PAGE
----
"We actually will pick up the phone. We'll help you migrate your mail, we'll help you support your users that need help with their mobile devices that aren't connecting for some reason.
"Microsoft and Google are not particularly great at picking up the phone and talking to customers and I think we've built a business [based] on that. We built a culture that is really good at training and motivating and hiring the kinds of people that are good at that kind of thing. It's in our DNA. And so I think we're going to look for opportunities where we can apply managed services, support, and expertise in a variety of platforms. "
The end of the 'race to zero'
"I think that Microsoft, Amazon, Google — they're going to have to start to focus on things beyond the price of things and more on the value and differentiating [from] one another somehow, because otherwise customers won't know the difference between [them]," Engates says.
The cloud services price war "leads people to believe that it truly is a commodity," he adds.
"The definition of a commodity is when you can't distinguish other than on price. And so I worry that that has set the stage for people to believe that that is what the cloud is about — just price, price, price, price, price.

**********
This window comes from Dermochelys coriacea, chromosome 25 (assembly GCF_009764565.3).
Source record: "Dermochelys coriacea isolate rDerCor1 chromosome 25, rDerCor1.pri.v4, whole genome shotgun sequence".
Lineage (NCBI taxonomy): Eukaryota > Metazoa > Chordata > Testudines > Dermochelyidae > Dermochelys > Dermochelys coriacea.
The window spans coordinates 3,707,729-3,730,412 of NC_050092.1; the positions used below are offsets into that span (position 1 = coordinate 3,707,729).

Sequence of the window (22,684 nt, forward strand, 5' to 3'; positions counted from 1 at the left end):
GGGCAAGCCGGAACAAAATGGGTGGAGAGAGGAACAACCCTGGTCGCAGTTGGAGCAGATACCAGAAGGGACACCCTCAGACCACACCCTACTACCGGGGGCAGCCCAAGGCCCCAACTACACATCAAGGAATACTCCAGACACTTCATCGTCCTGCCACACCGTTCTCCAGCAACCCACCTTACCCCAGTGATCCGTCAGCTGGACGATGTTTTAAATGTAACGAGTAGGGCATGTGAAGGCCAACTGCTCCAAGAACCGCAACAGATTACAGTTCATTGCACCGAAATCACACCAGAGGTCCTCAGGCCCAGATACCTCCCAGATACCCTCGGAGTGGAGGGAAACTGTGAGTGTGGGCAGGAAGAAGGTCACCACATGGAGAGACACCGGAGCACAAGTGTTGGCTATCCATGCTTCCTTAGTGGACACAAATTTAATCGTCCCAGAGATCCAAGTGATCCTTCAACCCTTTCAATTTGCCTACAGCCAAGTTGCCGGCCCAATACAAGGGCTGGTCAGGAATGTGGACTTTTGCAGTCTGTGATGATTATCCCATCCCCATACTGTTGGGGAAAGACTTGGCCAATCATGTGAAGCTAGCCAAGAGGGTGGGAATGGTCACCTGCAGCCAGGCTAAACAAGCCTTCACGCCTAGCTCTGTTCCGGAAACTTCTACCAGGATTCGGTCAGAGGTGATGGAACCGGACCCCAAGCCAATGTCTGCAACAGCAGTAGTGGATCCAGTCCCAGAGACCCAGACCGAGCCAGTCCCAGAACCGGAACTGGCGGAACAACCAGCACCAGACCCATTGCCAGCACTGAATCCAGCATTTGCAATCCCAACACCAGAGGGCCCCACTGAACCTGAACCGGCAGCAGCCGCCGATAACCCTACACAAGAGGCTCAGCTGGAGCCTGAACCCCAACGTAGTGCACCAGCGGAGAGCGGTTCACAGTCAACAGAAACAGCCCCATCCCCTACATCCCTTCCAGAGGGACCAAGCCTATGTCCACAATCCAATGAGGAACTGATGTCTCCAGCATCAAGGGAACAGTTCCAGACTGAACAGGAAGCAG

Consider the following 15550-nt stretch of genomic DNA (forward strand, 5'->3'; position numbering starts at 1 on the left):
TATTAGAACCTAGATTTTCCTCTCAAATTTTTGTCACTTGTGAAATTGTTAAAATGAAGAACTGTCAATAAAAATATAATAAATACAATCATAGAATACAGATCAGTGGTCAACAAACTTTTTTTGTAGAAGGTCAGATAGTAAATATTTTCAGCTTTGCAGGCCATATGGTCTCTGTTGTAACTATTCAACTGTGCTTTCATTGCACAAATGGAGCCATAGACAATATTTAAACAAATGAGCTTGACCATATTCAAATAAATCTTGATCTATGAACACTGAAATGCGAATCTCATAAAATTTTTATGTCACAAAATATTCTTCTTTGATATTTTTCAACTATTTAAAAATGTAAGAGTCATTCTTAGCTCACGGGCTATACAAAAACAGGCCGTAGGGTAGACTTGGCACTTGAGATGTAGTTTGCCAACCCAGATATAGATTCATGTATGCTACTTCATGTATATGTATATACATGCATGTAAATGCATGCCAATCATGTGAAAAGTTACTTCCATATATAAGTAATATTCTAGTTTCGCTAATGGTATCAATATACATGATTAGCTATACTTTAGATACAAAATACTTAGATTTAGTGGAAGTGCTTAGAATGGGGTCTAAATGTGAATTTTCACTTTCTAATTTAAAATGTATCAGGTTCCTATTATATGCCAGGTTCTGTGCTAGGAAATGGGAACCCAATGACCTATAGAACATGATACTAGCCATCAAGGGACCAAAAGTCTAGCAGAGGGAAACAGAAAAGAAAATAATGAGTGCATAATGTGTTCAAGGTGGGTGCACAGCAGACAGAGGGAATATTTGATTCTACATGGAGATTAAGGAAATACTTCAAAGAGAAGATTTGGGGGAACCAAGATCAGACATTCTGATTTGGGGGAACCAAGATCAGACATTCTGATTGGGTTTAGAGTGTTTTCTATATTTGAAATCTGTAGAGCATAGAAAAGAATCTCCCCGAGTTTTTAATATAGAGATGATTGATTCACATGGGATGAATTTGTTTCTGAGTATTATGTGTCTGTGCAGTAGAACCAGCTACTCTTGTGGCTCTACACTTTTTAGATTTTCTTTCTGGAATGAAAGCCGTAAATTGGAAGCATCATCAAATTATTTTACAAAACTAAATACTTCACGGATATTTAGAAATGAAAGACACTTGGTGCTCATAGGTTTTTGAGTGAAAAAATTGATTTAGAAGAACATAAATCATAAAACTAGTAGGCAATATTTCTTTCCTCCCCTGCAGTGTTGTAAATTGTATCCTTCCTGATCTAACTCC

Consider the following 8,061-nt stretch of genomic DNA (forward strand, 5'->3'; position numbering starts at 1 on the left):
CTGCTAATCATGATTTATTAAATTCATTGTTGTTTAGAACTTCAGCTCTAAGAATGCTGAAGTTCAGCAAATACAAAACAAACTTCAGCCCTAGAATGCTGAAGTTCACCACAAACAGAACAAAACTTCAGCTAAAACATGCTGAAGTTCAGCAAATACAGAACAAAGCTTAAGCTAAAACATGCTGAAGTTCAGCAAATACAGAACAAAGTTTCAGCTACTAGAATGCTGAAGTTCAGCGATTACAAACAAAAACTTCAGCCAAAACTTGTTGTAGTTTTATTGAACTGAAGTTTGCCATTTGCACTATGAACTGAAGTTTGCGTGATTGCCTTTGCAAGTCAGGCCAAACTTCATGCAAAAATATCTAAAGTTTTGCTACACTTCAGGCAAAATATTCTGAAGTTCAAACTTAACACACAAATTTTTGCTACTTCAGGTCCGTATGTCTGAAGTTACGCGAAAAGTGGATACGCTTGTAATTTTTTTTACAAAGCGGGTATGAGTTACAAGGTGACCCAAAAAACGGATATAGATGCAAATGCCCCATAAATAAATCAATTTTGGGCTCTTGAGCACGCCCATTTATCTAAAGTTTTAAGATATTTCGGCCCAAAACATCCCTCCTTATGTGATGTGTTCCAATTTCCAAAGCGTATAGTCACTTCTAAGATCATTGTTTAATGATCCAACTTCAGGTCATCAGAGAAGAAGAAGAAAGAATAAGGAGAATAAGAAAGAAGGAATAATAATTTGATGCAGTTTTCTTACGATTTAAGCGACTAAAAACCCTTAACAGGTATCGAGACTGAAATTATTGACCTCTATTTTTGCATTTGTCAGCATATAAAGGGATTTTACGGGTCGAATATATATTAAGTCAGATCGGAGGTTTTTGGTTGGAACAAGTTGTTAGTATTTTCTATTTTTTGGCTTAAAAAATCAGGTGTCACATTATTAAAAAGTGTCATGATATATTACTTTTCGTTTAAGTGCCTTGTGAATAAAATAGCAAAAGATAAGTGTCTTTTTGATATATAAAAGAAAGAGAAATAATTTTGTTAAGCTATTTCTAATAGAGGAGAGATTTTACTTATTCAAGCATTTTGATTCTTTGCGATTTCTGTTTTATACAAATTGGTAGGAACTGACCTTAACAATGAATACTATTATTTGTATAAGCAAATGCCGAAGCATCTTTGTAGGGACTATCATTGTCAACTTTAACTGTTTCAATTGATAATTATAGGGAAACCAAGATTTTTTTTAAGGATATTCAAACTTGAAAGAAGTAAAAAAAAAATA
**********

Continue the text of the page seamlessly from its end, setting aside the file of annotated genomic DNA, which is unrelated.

"They're bound to start going in different directions. I think Amazon set that mentality of always lowering prices, but you can't do it forever. We've already hit zero with the cost of storage for a lot of the [cloud providers]... At some point we've got to start — and I think Rackspace has figured that out — we've got to figure how to go in a different direction than price. And those guys — Google and Microsoft and Amazon — will go in different directions beyond [the] price war."
Beyond price what will matter "is innovation and tools and technology and customer outcomes and guarantees around uptime and performance and availability and service, SLAs — those kinds of things".
"I think [enterprises] are kind of waking up to that," the CTO adds. "They've been enamoured with price cuts and cheap and 'can we lower our costs', but they've almost forgotten all of the lessons they've learned over the last 20 years: You've got to have good relationships with your vendor, you can have multiple vendors in the mix, you've got to have contracts that guarantee certain outcomes and performance of your vendors, you've got to manage them well.
"And I think cloud has clouded all of that — it's put that out of sight, out of mind for a while, but I think that comes back into the picture as bigger enterprises start to adopt more cloud and need some certainty around the performance of their vendors."
Follow Rohan on Twitter: @rohan_p